The Autobiography of Benjamin Franklin

By Benjamin Franklin

Page 17

this line that which he has coupled with
another, I think, less properly,

"For want of modesty is want of sense."

If you ask, Why less properly? I must repeat the lines,

"Immodest words admit of no defense,
For want of modesty is want of sense."

Now, is not want of sense (where a man is so unfortunate as to want it)
some apology for his want of modesty? and would not the lines stand
more justly thus?

"Immodest words admit but this defense,
That want of modesty is want of sense."

This, however, I should submit to better judgments.

My brother had, in 1720 or 1721, begun to print a newspaper. It was
the second that appeared in America, and was called the New England
Courant. The only one before it was the Boston News-Letter. I remember
his being dissuaded by some of his friends from the undertaking, as not
likely to succeed, one newspaper being, in their judgment, enough for
America. At this time (1771) there are not less than five-and-twenty.
He went on, however, with the undertaking, and after having worked in
composing the types and printing off the sheets, I was employed to
carry the papers thro' the streets to the customers.

He had some ingenious men among his friends, who amus'd themselves by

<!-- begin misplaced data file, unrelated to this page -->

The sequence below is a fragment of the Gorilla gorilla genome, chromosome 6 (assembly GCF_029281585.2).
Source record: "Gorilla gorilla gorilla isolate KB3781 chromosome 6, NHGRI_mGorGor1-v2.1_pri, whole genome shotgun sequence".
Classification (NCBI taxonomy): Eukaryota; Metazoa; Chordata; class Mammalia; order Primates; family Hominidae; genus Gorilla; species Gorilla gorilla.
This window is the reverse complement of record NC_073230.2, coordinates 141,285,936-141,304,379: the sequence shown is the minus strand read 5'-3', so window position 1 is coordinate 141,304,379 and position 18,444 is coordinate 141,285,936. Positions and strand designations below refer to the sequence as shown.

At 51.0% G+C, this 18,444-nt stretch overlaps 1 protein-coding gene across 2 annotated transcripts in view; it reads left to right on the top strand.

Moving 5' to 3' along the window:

writing little pieces for this paper, which gain'd it credit and made
it more in demand, and these gentlemen often visited us. Hearing their
conversations, and their accounts of the approbation their papers were
received with, I was excited to try my hand among them; but, being
still a boy, and suspecting that my brother would object to printing
anything of mine in his paper if he knew it to be mine, I contrived to
disguise my hand, and, writing an anonymous paper, I put it in at night
under the door of the printing-house. It was found in the morning, and
communicated to his writing friends when they call'd in as usual. They
read it, commented on it in my hearing, and I had the exquisite
pleasure of finding it met with their approbation, and that, in their
different guesses at the author, none were named but men of some
character among us for learning and ingenuity. I suppose

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